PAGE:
Heading into his 10th season of professional baseball and first with the Mariners, Jaso made a few minor physical adjustments to his swing, but the biggest change -- and the reason he's swinging the hottest bat in the Mariners' lineup -- is that he's mellowed a bit.
"The biggest thing is my approach, being more relaxed up there, not really tensing up to try to cut out a step to reach the fastball or whatever," the catcher/designated hitter said. "Just being relaxed allows me to see pitches earlier and deeper into the zone. It's just a mental thing. It's basically a trust thing. It's tough to do mentally -- you get two strikes on you and you're doing something new that's out of your comfort zone -- it takes trust to stick to it. But so far I have and it's paid off a little bit."
Whatever Jaso is doing, it's working. Not only does he lead the team in batting average (.300) and slugging percentage (.525), he also has shown a considerable knack for coming up big late in games. Of the eight runs Jaso has driven in, three have been game winners and five have given the Mariners a lead. He capped off a ninth-inning rally Monday with a game-winning sacrifice fly, then two days later, he drove in the go-ahead run with an eighth-inning single that helped the Mariners take two of three from the Detroit Tigers.
When the Mariners acquired Jaso in a trade this offseason, one of the traits they liked in the former Tampa Bay Ray was his ability to put together quality at-bats. That's hardly an insignificant trait in a player for the Mariners, who had the league's worst offense in 2010 and 2011. And since joining the Mariners, Jaso has done what Seattle was hoping he would and more.
"The first thing that came to mind is he puts up good ABs, and he's able to put up good ABs late in the ball game, which we've seen four or five times already this year," Mariners manager Eric Wedge said.
Of course, for Jaso to become the Mariners' late-game hero, he first had to get some playing time. Jaso quickly became a fan favorite despite limited action because in those occasional chances he did get, he came through. After he went 2-for-4 with a triple in his first game, then spent the next week on the bench, Mariners fans started a #FreeJaso hash tag on Twitter. Jaso was finally freed when catcher Miguel Olivo went down with a groin injury on April 30, and has maintained his hot start to the season since becoming an every-day player.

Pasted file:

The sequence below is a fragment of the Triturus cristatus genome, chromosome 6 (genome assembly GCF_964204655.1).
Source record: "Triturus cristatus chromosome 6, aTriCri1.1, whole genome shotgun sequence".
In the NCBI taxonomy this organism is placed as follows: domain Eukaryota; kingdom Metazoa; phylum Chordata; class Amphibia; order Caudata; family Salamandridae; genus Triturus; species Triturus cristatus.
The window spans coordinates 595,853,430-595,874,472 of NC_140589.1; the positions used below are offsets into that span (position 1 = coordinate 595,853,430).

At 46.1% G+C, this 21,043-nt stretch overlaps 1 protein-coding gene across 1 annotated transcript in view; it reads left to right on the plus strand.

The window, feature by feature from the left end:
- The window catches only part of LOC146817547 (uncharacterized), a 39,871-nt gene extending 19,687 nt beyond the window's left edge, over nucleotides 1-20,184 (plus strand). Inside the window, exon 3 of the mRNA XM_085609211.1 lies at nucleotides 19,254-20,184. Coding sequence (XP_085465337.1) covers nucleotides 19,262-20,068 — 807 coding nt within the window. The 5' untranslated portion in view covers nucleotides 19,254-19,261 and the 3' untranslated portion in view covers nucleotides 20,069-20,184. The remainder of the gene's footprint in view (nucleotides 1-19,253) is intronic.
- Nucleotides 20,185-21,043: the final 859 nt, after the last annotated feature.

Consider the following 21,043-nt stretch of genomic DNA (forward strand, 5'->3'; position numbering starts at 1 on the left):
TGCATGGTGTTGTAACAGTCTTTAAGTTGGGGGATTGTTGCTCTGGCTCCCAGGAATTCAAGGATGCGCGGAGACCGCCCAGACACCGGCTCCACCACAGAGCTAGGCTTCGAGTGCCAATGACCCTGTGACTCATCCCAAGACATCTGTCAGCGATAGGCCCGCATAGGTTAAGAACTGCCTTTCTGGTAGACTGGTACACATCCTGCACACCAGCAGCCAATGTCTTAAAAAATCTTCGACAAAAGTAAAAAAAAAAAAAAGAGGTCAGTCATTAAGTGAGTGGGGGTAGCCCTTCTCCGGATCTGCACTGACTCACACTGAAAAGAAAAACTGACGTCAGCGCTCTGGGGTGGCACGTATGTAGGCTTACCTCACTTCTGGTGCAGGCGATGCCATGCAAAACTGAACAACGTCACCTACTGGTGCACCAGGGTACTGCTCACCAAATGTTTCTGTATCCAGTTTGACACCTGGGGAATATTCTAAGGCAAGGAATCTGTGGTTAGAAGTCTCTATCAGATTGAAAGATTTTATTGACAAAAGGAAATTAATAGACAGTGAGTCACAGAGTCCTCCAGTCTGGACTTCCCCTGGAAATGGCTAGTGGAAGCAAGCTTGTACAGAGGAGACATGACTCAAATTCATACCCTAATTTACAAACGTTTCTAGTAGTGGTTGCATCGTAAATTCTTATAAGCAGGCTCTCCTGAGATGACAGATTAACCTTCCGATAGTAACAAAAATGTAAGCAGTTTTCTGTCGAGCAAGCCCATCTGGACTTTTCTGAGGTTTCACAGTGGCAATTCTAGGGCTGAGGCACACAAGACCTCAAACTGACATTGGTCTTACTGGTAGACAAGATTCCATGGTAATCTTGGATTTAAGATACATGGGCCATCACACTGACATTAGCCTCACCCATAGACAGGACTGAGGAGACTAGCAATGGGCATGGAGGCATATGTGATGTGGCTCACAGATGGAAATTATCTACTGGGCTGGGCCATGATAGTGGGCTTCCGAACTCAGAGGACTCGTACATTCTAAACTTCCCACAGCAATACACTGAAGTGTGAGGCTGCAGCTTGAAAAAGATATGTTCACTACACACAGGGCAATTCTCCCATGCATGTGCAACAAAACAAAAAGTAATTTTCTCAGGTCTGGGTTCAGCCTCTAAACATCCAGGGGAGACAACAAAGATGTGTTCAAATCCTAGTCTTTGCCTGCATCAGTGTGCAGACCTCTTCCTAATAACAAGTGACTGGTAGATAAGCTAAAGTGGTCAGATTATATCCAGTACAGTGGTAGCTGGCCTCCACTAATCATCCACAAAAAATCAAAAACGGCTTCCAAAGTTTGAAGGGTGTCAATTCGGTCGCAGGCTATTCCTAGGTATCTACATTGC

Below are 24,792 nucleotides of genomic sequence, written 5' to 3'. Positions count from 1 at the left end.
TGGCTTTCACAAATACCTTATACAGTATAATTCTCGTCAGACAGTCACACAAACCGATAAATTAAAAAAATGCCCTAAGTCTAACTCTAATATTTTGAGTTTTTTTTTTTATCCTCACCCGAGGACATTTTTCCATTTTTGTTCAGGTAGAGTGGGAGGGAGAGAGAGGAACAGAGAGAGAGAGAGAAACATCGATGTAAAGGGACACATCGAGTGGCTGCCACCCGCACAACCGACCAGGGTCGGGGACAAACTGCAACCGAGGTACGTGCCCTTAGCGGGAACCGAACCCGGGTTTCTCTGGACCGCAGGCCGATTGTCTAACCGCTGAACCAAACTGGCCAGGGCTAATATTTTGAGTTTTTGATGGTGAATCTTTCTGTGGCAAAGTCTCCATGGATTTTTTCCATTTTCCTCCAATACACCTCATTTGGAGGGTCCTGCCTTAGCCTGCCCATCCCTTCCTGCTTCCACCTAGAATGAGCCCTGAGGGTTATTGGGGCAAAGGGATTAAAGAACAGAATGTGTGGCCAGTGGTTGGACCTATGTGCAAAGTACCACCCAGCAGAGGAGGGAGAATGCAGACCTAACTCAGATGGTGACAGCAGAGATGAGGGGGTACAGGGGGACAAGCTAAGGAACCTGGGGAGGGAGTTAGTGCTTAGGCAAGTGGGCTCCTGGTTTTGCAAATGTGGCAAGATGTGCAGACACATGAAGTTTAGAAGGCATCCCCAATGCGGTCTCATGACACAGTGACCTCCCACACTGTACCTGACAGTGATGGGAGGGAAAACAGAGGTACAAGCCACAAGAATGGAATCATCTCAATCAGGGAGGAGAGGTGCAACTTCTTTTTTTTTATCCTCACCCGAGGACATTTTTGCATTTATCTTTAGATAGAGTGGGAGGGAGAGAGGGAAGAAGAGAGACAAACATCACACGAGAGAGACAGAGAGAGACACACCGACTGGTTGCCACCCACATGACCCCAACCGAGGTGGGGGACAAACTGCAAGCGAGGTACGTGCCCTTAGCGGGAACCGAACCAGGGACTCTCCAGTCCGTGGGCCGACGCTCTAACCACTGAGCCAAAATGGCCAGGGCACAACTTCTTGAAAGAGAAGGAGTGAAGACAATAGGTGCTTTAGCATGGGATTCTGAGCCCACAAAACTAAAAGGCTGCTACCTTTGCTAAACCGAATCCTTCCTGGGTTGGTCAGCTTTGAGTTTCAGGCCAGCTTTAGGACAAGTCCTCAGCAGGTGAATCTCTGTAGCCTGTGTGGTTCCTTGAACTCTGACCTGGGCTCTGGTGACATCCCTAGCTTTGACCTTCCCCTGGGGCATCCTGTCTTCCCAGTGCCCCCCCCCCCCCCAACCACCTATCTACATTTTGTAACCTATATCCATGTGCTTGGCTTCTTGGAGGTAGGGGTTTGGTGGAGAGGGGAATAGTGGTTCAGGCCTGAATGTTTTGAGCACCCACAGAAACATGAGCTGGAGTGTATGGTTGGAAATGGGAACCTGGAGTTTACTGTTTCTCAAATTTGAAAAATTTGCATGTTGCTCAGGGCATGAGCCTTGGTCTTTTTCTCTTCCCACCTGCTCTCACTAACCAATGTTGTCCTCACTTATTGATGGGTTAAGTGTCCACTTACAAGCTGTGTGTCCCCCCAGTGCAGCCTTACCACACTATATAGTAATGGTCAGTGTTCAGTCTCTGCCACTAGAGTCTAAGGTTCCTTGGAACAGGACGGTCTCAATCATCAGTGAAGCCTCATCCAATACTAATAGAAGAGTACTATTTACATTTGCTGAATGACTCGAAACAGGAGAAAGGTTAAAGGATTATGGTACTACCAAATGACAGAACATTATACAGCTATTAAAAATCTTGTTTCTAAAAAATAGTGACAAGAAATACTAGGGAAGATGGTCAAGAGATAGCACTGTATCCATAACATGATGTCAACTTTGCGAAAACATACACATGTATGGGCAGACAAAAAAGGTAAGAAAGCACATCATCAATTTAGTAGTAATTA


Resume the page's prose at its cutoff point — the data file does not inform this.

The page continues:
Of course, the new, more relaxed John Jaso doesn't see his early-season success as a way to send a message to his team that he needs to play every day, or an in-your-face to the team that let him go. He's too busy relaxing and having fun.
"It's not a competitive thing to try to change minds or anything," he said. "They gave me the opportunity to be here and be on their big-league team, and I'm grateful for that. When I go out there it's just all about having fun and playing with my new teammates and enjoying the moment. It's not like it's an aggressive approach to spark an idea into the manager's head or the general manager's head, it's just to go out and have fun. Who knows, it could end tomorrow."
The way Jaso is swinging the bat, it's not likely to end tomorrow or anytime soon. Yes, his playing time could decrease when Olivo gets back from his injury -- much to the chagrin of Jaso's growing fan base -- but Wedge will have to find ways to keep Jaso in the lineup if his bat doesn't cool down.
Perhaps it's fitting that a guy from the north coast of California -- one of the most laid-back places in America -- is finding his groove because he is more relaxed. When he wasn't playing frequently to start the season, Jaso didn't let it get to him, and now that he is in the lineup almost every day, he isn't about to start stressing out about showing he deserves to stay there.
"People talk about taking advantage of the situation, but it always seems like that means you're trying to do more, trying to do too much," he said. "I've played this game long enough to know that I just need to go out there and play."
So far this season, that approach is working just fine for the Mariners' relaxed Mr. Clutch.
Herald Writer John Boyle: firstname.lastname@example.org.
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